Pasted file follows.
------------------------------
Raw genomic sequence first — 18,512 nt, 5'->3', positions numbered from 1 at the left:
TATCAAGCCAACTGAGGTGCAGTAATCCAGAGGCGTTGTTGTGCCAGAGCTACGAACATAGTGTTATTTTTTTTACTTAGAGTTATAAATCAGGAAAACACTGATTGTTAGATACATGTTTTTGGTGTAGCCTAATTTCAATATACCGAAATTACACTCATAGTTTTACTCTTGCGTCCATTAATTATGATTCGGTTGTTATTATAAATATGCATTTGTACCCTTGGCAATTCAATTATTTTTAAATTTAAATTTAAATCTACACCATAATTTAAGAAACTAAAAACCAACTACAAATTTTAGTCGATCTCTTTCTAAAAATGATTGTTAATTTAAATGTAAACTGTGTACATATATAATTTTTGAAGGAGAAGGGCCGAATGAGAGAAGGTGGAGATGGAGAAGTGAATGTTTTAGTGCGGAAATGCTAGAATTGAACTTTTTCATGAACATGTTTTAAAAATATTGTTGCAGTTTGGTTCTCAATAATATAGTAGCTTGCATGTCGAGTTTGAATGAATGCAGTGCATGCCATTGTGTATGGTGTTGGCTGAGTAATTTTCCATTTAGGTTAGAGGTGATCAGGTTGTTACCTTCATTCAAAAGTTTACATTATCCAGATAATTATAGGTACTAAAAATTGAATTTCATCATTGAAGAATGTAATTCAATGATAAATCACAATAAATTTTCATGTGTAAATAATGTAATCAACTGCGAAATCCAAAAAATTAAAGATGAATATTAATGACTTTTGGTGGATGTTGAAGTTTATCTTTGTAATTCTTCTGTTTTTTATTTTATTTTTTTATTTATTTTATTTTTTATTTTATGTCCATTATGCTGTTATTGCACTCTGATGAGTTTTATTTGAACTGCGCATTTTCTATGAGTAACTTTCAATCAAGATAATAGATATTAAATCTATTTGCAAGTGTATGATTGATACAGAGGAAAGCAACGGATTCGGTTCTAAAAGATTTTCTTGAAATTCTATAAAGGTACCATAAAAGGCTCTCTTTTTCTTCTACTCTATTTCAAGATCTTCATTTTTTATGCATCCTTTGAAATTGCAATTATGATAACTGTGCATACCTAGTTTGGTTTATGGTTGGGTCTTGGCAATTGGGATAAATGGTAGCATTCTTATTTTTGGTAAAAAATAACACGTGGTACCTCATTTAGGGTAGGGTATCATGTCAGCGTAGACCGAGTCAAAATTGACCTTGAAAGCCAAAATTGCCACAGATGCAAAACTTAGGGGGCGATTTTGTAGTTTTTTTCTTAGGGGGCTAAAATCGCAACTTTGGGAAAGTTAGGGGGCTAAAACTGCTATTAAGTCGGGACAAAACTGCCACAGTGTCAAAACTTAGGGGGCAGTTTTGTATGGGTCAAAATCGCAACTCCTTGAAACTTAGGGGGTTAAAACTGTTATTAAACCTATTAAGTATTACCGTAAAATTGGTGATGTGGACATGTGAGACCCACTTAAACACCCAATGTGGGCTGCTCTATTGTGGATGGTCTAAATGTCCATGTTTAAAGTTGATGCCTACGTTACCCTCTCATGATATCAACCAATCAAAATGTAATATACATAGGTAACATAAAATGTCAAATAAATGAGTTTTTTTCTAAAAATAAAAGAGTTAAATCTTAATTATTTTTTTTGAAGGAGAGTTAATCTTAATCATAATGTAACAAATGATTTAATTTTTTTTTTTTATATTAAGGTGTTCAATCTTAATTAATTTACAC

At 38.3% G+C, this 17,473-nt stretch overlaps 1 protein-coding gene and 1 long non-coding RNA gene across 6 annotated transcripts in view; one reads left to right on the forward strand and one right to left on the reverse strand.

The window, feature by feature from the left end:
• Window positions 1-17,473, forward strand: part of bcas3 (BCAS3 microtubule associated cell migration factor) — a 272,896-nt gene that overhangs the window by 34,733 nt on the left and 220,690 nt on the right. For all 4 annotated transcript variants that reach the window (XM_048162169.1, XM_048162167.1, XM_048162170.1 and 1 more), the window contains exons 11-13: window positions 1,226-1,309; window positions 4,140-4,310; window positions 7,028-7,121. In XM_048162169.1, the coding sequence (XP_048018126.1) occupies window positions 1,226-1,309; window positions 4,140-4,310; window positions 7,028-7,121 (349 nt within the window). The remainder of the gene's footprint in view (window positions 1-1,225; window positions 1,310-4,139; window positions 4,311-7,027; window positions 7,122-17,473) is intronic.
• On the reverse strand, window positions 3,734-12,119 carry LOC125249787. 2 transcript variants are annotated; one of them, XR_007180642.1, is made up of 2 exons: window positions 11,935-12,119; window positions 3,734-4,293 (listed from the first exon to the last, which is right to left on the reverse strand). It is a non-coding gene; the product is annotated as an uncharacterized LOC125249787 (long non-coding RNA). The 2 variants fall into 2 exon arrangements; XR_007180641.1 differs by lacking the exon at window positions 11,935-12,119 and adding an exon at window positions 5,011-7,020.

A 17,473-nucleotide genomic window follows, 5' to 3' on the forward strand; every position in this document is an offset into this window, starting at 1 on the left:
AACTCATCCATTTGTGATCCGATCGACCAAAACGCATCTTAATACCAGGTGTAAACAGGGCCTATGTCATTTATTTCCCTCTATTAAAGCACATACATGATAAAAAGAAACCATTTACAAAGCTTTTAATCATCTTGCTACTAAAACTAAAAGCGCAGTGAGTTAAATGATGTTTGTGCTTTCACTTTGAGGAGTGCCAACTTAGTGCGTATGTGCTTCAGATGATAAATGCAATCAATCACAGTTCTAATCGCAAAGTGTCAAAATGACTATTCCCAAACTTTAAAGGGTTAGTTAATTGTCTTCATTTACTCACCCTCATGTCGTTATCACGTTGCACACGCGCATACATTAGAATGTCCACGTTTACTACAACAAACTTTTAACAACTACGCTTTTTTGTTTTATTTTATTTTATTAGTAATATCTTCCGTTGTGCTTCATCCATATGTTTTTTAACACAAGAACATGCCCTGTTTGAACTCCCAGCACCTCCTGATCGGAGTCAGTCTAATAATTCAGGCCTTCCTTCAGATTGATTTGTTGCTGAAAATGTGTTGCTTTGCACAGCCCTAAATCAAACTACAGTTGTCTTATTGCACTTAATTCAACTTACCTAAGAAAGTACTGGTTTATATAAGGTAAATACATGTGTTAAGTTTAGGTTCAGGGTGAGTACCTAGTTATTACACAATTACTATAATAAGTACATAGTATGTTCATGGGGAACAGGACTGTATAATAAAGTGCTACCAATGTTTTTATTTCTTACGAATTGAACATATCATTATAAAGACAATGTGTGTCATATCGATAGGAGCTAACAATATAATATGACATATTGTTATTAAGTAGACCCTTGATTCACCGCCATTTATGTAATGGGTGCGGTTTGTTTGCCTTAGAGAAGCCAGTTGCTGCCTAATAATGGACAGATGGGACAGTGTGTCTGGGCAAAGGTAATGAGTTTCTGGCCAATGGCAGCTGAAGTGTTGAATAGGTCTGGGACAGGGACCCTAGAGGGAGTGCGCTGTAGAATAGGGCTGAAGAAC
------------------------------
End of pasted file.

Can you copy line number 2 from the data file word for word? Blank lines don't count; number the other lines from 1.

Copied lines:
TATCAAGCCAACTGAGGTGCAGTAATCCAGAGGCGTTGTTGTGCCAGAGCTACGAACATAGTGTTATTTTTTTTACTTAGAGTTATAAATCAGGAAAACACTGATTGTTAGATACATGTTTTTGGTGTAGCCTAATTTCAATATACCGAAATTACACTCATAGTTTTACTCTTGCGTCCATTAATTATGATTCGGTTGTTATTATAAATATGCATTTGTACCCTTGGCAATTCAATTATTTTTAAATTTAAATTTAAATCTACACCATAATTTAAGAAACTAAAAACCAACTACAAATTTTAGTCGATCTCTTTCTAAAAATGATTGTTAATTTAAATGTAAACTGTGTACATATATAATTTTTGAAGGAGAAGGGCCGAATGAGAGAAGGTGGAGATGGAGAAGTGAATGTTTTAGTGCGGAAATGCTAGAATTGAACTTTTTCATGAACATGTTTTAAAAATATTGTTGCAGTTTGGTTCTCAATAATATAGTAGCTTGCATGTCGAGTTTGAATGAATGCAGTGCATGCCATTGTGTATGGTGTTGGCTGAGTAATTTTCCATTTAGGTTAGAGGTGATCAGGTTGTTACCTTCATTCAAAAGTTTACATTATCCAGATAATTATAGGTACTAAAAATTGAATTTCATCATTGAAGAATGTAATTCAATGATAAATCACAATAAATTTTCATGTGTAAATAATGTAATCAACTGCGAAATCCAAAAAATTAAAGATGAATATTAATGACTTTTGGTGGATGTTGAAGTTTATCTTTGTAATTCTTCTGTTTTTTATTTTATTTTTTTATTTATTTTATTTTTTATTTTATGTCCATTATGCTGTTATTGCACTCTGATGAGTTTTATTTGAACTGCGCATTTTCTATGAGTAACTTTCAATCAAGATAATAGATATTAAATCTATTTGCAAGTGTATGATTGATACAGAGGAAAGCAACGGATTCGGTTCTAAAAGATTTTCTTGAAATTCTATAAAGGTACCATAAAAGGCTCTCTTTTTCTTCTACTCTATTTCAAGATCTTCATTTTTTATGCATCCTTTGAAATTGCAATTATGATAACTGTGCATACCTAGTTTGGTTTATGGTTGGGTCTTGGCAATTGGGATAAATGGTAGCATTCTTATTTTTGGTAAAAAATAACACGTGGTACCTCATTTAGGGTAGGGTATCATGTCAGCGTAGACCGAGTCAAAATTGACCTTGAAAGCCAAAATTGCCACAGATGCAAAACTTAGGGGGCGATTTTGTAGTTTTTTTCTTAGGGGGCTAAAATCGCAACTTTGGGAAAGTTAGGGGGCTAAAACTGCTATTAAGTCGGGACAAAACTGCCACAGTGTCAAAACTTAGGGGGCAGTTTTGTATGGGTCAAAATCGCAACTCCTTGAAACTTAGGGGGTTAAAACTGTTATTAAACCTATTAAGTATTACCGTAAAATTGGTGATGTGGACATGTGAGACCCACTTAAACACCCAATGTGGGCTGCTCTATTGTGGATGGTCTAAATGTCCATGTTTAAAGTTGATGCCTACGTTACCCTCTCATGATATCAACCAATCAAAATGTAATATACATAGGTAACATAAAATGTCAAATAAATGAGTTTTTTTCTAAAAATAAAAGAGTTAAATCTTAATTATTTTTTTTGAAGGAGAGTTAATCTTAATCATAATGTAACAAATGATTTAATTTTTTTTTTTTATATTAAGGTGTTCAATCTTAATTAATTTACAC